Developments since then…
Since working on this project, a number of sources have appeared that can help people created braded QR codes without the need for fiddly work in image editing software.
First off is Denso Wave’s own service, LogoQ, the only issue here being that it isn’t a free service. If you’re after a free tool, Unitag helps you customise a branded code to high extent via their free service with the option to pay for more customised work.
Of course, nothing works better than doing it yourself. Any free tool will have limitations on how close you can get it to your branding style.
Would we do it again?
There have been a few other experiments with branded codes at the University of Warwick Library since this project, but the use of all QR Codes, branded or not, is still quite low.
What we learned from this is that, for short campaigns and adverts, branded codes give us a great way of connecting our customers to webpage they may otherwise overlook without compromising our strong marketing style. There is also only a place for these little codes if there is a requirement for the customer to access online material, a pointless link to a redundant website would be a waste of time for both the creator and the scanner.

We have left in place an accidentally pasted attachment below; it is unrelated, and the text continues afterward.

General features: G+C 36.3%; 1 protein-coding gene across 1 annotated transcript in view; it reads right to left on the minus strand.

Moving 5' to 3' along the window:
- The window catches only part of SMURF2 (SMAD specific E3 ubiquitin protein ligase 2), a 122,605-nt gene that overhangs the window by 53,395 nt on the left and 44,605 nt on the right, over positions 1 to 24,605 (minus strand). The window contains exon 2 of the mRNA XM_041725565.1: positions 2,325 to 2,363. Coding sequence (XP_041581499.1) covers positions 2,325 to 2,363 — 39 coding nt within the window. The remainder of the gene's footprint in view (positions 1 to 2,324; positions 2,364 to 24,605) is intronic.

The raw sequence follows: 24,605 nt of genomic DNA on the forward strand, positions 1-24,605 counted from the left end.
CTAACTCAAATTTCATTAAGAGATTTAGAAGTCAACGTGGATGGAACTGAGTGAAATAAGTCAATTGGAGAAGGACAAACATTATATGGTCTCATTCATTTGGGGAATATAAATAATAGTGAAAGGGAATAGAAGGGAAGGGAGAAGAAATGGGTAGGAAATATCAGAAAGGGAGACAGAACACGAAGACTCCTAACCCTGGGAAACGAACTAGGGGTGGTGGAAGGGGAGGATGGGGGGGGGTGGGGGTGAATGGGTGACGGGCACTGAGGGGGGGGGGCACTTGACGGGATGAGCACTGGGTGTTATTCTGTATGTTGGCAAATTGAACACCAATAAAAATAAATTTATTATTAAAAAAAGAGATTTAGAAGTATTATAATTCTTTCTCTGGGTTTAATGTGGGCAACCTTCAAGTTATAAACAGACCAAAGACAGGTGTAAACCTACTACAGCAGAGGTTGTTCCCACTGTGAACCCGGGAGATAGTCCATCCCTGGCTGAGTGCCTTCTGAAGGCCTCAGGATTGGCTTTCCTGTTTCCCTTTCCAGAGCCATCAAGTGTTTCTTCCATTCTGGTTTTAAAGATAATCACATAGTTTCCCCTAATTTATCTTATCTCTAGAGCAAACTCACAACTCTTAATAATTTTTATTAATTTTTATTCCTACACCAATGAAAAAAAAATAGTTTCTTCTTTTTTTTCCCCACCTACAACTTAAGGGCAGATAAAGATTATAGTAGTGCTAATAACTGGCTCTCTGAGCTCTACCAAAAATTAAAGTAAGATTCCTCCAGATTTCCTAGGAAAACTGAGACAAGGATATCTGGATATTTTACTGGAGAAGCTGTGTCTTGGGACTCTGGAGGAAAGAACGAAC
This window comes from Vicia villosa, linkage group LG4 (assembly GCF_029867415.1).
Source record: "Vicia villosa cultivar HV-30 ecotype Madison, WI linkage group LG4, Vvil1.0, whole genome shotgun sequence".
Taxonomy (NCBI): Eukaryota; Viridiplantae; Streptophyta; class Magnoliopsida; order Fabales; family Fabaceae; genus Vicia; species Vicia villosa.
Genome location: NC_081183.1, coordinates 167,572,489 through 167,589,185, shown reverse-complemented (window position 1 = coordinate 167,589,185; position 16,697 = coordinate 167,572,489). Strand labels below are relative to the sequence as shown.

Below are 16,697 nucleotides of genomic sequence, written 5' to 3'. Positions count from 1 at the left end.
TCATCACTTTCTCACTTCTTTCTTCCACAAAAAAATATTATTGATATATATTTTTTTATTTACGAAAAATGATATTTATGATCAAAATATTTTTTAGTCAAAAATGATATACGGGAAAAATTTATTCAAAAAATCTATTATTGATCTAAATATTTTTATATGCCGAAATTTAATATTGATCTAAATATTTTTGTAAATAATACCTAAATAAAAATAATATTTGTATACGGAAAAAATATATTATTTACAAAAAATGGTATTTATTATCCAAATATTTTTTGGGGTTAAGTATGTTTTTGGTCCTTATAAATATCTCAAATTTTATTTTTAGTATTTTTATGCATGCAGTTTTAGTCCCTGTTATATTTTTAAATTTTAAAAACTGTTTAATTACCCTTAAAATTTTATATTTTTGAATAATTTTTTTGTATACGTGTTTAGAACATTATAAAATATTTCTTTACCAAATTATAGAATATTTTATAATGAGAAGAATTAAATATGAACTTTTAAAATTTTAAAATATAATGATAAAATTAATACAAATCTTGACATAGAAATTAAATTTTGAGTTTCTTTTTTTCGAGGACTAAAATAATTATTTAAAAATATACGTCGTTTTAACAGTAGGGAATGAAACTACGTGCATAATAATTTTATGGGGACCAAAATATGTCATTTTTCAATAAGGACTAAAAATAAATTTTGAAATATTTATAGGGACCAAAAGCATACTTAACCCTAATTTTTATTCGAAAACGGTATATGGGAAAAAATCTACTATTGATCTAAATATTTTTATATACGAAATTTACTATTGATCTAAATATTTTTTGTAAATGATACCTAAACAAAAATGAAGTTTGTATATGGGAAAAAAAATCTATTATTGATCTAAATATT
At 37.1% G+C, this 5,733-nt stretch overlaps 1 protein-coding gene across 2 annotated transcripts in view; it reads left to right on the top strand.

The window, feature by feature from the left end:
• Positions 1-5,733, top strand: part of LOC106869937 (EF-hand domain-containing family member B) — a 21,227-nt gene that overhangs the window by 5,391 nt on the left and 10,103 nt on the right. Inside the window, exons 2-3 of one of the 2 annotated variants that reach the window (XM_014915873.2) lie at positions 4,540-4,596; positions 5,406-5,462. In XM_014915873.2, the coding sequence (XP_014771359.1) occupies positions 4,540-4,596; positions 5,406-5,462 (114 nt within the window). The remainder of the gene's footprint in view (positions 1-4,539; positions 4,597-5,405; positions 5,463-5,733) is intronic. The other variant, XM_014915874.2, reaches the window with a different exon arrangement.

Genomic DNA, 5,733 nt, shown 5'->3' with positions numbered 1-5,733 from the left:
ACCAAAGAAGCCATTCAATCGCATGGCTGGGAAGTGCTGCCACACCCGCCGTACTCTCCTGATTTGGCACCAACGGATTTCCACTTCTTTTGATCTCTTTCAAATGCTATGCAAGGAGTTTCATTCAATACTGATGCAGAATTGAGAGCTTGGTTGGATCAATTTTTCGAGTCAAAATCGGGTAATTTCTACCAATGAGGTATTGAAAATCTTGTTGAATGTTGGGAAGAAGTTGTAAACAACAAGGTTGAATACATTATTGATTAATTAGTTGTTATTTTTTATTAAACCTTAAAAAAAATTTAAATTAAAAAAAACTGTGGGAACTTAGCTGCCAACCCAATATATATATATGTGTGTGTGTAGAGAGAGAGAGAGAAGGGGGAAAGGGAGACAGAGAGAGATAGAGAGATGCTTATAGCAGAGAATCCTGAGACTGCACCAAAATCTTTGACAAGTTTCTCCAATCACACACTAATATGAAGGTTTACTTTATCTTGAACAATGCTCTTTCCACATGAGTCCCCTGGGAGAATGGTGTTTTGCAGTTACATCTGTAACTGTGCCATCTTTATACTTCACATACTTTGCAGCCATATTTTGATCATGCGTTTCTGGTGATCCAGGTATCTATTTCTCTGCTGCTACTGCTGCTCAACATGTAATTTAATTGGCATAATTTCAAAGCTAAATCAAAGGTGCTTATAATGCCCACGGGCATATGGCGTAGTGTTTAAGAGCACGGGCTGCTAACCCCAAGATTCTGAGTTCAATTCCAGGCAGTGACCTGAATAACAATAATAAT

Now for some top tips…
- Keep testing your code.
Don’t think that because it worked when the added features were a millimetre one way that it will work when you move it. Every time you make an alteration scan that code!
- Print out test sizes.
Try printing out lots of size variations of your created code and check they all scan. If the QR Code has a lot of data in it, reducing the size can make the individual components hard to pick up by your scanner.
- Try different scanning devices.
Don’t just rely on your smartphone. Get an iPad out, or borrow someone else’s smartphone (preferably a different make or model!). You need to make sure that anyone who comes to scan your code should be able to.
- Don’t make one just for the sake of it.
QR Codes can be irritating if they don’t serve a purpose. A recent trip to a nearby library presented me with a QR code on a plasma screen that informed me that the corridor below it led to the toilets. Is that really necessary? Codes that don’t provide the customer with something they might actually be interested in can make them reluctant to bother scanning any of the others you put in place.